Unfortunately the regurgtation of outdated speculations as so often produced by HE students does little to help the adoption of e-Portfolios for Lifelong, Lifewide Learning and Leisure.

    Kind Regards,
    Ray Tolley

    • britbohlinger says :

      Interesting comments, Ray – and great blog you are running. You may have noticed that digital native is a generation-bound term, so with all due respect, you won’t fall into the category (nor do I , not born in the past 2 decades).

      It’s good to hear a lot has changed and improved – we as Open University students in the UK are not focusing so much on teaching practice in this degree, most of us have careers outside teaching, and not just a few years of them.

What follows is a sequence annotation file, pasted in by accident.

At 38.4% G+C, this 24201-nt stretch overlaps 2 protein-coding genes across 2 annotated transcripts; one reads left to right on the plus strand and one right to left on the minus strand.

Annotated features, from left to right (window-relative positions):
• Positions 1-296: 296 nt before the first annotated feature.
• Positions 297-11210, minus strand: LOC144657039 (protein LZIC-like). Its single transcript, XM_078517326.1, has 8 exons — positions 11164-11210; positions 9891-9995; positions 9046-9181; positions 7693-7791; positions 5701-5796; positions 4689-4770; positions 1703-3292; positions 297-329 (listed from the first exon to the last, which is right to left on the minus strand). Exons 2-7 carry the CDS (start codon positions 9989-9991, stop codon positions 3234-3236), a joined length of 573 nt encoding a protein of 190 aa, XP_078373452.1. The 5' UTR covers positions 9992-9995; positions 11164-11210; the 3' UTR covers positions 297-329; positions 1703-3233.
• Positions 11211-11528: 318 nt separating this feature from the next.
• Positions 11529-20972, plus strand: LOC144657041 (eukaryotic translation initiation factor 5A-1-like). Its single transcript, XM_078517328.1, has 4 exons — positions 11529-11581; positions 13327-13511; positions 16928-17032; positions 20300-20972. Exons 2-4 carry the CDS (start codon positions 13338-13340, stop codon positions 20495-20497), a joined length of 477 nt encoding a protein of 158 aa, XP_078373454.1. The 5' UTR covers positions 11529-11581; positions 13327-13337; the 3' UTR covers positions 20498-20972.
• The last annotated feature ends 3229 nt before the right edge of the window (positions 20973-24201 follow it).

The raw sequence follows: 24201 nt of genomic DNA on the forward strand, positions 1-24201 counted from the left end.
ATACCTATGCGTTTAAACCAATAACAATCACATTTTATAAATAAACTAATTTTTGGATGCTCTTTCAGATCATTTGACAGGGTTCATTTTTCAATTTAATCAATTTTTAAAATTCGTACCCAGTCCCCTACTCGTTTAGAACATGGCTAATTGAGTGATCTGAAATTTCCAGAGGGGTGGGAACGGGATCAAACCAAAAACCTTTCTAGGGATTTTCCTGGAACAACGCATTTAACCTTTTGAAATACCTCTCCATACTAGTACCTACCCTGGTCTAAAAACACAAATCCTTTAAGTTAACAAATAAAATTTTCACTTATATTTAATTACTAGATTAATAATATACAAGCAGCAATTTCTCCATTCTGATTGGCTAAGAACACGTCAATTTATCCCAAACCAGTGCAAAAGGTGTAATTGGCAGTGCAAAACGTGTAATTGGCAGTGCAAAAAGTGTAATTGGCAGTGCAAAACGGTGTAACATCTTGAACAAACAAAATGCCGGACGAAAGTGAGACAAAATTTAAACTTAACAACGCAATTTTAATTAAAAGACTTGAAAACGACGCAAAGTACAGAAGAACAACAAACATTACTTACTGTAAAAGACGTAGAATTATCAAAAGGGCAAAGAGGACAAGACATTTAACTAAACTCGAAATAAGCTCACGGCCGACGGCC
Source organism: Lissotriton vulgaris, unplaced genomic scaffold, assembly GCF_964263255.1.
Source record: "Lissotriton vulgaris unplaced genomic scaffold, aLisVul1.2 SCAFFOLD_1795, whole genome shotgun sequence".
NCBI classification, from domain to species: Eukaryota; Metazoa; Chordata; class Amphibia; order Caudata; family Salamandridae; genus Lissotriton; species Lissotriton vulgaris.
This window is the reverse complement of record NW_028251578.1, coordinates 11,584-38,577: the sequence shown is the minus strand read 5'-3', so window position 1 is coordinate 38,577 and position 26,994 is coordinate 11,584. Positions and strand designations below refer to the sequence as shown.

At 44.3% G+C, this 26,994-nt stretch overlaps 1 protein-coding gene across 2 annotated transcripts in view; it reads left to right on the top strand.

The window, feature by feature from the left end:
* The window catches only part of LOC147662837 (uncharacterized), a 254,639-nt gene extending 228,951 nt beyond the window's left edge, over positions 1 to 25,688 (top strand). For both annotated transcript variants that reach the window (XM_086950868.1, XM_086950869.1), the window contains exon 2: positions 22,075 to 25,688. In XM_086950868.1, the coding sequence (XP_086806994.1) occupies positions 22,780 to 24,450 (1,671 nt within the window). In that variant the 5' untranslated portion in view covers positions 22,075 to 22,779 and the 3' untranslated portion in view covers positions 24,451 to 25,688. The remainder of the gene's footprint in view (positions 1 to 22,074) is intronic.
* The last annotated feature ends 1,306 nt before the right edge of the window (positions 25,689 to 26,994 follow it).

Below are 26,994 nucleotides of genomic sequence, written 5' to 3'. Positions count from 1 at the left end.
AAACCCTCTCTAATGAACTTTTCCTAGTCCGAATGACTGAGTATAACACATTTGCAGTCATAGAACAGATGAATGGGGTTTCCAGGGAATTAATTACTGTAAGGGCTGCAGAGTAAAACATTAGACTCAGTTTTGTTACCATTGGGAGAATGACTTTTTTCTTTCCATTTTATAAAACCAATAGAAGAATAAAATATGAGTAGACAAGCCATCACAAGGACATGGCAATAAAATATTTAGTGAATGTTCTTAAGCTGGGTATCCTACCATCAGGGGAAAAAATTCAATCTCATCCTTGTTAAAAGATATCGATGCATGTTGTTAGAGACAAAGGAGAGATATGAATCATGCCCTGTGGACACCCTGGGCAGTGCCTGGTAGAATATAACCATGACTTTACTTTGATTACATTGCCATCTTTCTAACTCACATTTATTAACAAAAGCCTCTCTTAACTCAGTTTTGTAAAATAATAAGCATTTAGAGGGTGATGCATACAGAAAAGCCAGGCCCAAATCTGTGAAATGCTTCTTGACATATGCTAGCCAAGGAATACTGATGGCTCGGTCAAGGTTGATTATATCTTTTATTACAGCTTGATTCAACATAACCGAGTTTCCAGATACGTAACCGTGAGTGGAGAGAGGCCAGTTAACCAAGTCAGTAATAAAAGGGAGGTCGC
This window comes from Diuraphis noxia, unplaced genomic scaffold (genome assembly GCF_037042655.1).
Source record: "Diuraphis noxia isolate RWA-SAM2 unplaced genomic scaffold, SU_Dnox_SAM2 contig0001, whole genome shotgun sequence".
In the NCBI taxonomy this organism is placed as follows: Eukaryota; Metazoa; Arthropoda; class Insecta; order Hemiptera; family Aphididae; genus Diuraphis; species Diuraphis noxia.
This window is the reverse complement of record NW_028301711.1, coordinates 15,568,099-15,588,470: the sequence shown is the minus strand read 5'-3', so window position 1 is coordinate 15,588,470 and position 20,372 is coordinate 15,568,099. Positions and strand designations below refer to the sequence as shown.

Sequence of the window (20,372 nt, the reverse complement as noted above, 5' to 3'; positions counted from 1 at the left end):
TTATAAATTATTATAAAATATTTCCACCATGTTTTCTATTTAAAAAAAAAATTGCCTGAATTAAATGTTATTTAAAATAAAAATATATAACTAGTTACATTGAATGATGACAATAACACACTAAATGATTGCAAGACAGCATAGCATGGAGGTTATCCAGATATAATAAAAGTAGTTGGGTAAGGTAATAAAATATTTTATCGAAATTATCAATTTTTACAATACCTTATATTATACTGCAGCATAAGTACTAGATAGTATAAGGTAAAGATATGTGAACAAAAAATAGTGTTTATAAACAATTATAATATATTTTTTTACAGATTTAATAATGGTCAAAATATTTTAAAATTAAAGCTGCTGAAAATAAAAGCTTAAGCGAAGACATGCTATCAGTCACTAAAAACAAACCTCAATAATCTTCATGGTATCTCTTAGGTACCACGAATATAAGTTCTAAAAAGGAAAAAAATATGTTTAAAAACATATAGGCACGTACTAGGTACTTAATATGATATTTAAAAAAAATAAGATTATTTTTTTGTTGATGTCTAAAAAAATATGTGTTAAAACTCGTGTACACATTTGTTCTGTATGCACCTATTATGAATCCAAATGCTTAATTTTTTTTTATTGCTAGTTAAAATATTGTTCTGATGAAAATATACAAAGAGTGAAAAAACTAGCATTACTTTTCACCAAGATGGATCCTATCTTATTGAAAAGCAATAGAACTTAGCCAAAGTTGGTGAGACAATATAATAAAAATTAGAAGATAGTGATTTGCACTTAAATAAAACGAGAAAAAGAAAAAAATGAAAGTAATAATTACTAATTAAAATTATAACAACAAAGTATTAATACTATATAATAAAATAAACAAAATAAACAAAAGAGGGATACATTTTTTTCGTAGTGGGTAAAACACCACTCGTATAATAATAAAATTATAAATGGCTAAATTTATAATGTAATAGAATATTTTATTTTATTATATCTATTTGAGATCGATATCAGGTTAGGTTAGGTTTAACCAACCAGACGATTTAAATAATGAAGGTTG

To me, ePortfolios need to fit in with web 2.0 practices and they need to fulfil requirements set by industries which have nothing to do with teaching (think financial services, small NGOs, solicitors, for instance). However, I completely agree with the request to update references, will pass it on to my university.

  2. Ray Tolley says :

    Hi, Britta, Thank you for your kind response, I did feel that I had been a bit rude to you. I would be interested to hear more of your views on e-Portfolios and industry.

    I appreciate that I am coming from an education background but in part of one of my presentations I discuss some of the problems of take-up in ‘industry’ :


    Ray T

  3. britbohlinger says :